* Suggestion: Keep the comedy but turn up the journalism a bit.

Gigaom Shutdown

I’m not planning to do a lot of news on this site. But this is big and sad at the same time. Gigaom is shutting down. And I’m sure tech bloggers around the world are trying to make sense of this.

Apparently, the company isn’t able to pay its debts anymore. Readers of the tech blog were greeted with the following message this morning

Gigaom recently became unable to pay its creditors in full at this time. As a result, the company is working with its creditors that have rights to all of the company’s assets as their collateral. All operations have ceased. We do not know at this time what the lenders intend to do with the assets or if there will be any future operations using those assets. The company does not currently intend to file bankruptcy. We would like to take a moment and thank our readers and our community for supporting us all along.

Om Malik’s Gigaom was one of the earliest tech blogs in the US and much respected. But it seems there isn’t enough money in the business.

Om Malik, who many call the father of tech blogging Tweeted a few minutes ago that he just walked out of Gigaom for the last time.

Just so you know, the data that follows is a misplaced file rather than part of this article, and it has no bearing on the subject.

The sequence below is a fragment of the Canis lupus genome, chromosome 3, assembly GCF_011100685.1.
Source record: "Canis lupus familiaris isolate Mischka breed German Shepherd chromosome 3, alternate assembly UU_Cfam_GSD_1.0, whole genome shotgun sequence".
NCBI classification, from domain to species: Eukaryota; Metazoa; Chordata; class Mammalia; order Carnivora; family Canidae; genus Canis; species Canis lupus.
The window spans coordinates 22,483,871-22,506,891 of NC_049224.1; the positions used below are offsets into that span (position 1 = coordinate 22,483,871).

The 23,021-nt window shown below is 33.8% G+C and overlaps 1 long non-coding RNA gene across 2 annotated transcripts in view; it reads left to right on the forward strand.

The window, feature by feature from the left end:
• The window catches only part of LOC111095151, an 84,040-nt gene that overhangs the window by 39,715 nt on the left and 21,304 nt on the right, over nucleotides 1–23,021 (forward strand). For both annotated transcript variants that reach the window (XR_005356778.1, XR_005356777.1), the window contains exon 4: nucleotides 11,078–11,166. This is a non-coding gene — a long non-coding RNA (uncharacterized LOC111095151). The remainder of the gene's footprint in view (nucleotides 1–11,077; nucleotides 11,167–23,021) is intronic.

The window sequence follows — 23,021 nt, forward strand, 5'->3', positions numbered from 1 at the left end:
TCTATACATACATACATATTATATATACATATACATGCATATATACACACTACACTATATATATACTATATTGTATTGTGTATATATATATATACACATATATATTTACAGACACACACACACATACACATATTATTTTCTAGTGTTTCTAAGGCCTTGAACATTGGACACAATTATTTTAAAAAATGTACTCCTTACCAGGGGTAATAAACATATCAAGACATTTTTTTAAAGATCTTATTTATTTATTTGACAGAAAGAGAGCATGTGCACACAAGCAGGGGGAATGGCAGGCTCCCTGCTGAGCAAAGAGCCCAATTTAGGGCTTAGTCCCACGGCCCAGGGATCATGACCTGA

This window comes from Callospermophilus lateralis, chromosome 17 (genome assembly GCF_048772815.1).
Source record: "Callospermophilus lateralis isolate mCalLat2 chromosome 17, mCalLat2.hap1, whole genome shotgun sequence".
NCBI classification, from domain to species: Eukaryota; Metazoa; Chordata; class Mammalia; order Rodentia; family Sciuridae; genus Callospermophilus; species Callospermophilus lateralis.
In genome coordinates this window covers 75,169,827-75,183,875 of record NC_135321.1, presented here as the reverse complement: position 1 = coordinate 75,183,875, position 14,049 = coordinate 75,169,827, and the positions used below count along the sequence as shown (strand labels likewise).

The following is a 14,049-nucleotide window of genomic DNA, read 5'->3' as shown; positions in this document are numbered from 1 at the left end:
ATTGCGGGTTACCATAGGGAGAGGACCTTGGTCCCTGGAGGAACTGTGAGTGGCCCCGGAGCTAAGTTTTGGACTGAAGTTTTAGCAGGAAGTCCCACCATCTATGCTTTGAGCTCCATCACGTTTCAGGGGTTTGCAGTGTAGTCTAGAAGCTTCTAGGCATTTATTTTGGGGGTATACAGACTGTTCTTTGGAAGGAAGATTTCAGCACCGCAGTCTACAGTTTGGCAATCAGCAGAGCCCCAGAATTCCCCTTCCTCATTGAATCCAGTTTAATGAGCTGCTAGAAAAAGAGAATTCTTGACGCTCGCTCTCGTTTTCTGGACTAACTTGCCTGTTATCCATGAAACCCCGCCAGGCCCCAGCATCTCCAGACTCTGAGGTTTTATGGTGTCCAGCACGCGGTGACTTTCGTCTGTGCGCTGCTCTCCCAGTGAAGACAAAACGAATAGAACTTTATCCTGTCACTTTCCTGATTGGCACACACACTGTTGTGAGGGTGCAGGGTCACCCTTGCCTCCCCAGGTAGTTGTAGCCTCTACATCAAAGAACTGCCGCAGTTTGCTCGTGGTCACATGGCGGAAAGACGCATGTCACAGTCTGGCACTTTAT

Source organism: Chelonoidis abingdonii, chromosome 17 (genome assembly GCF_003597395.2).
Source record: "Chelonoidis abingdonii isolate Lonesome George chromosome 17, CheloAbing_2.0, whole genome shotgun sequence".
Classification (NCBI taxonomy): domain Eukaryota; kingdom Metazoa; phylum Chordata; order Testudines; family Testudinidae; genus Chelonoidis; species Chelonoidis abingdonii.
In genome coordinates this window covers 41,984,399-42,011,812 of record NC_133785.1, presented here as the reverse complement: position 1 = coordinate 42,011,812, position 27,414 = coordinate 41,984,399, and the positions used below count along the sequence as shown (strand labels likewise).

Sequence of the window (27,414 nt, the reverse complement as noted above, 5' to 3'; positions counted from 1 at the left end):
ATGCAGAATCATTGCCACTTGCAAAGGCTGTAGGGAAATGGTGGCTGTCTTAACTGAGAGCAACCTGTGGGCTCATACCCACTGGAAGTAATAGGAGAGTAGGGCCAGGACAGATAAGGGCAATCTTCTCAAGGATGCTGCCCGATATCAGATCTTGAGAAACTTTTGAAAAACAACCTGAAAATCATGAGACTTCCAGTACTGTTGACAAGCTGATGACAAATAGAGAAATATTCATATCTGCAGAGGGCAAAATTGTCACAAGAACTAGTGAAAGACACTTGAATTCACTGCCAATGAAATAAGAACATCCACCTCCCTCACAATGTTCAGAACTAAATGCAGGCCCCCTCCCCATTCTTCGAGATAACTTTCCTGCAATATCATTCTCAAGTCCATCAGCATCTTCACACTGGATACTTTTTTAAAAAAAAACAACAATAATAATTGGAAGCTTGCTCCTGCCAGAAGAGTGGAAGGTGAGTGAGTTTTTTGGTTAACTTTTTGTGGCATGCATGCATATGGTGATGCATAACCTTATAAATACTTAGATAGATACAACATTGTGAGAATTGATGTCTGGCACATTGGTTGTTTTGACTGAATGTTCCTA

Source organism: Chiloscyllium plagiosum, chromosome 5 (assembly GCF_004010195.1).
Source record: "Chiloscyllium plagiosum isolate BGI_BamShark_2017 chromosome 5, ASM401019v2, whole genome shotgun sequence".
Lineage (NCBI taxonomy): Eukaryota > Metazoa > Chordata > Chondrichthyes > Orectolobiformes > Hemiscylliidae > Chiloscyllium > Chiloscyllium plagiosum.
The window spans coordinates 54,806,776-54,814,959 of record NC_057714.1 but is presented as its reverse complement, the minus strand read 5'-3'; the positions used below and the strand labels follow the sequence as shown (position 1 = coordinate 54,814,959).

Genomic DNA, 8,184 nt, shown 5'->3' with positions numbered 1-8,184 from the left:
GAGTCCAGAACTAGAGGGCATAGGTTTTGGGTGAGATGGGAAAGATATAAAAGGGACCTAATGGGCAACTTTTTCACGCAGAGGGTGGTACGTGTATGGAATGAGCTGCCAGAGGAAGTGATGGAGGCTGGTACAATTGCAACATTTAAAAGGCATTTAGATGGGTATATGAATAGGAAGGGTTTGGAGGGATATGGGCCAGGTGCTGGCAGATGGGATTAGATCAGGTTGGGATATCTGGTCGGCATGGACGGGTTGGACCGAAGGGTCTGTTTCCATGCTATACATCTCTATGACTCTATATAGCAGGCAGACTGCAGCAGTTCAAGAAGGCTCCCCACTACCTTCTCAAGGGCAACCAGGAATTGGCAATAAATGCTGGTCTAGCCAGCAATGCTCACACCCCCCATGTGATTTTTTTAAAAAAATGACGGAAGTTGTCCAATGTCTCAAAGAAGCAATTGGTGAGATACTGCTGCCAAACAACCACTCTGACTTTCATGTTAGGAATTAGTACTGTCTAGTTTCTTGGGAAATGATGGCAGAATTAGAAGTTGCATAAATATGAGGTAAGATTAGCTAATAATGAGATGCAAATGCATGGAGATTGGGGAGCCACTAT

Malik’s personal blog has a thank you note for readers but no postmortem reports yet. I’m still wondering if this is an early April fool prank. It’s unbelievable and very sad!

Last year, Om Malik , the founder Gigaom had stepped down and become a partner at True Ventures. At the time, the company founded in 2006 employed 70 people.

The Inverse Relation Between Quality & Measurement in Journalism

Online media and television is different from print media in many ways. But the most important difference is that you can measure almost everything online and on television.

That’s one value proposition digital media offers its advertisers– targeting and more bang for the buck. But that’s not necessarily a good thing.

The problem with being able to measure every small thing, that it quickly drags quality down the drain. Unless the editorial consciously decides that it doesn’t want more clicks. Or decide to focus on better metrics– like total attention minutes.

Let me explain: There are certain type of articles that will do very well online. Because we get to know immediately, or within a few minutes, that it’s going viral, we try and do more of it. That’s probably the danger newsroom must steer clear of.

It’s really not that different from the real world. When you focus on quantity, quality takes a walk.

Fool me once, shame on you. Fool me twice, shame on me. Fool me over and over, you must be a shallow Upworthy clone doing incredibly well!

Guess Who Else Turned Out To Have Done Some Great Journalism?

When I was putting together the list of great writers who were journalists too, I missed out on someone big! Guess which writer turned out to have done some journalism too?

Anton Chekov! 

Anton Pavlovich Chekhov 1860- 1904

Anton Pavlovich Chekhov
1860- 1904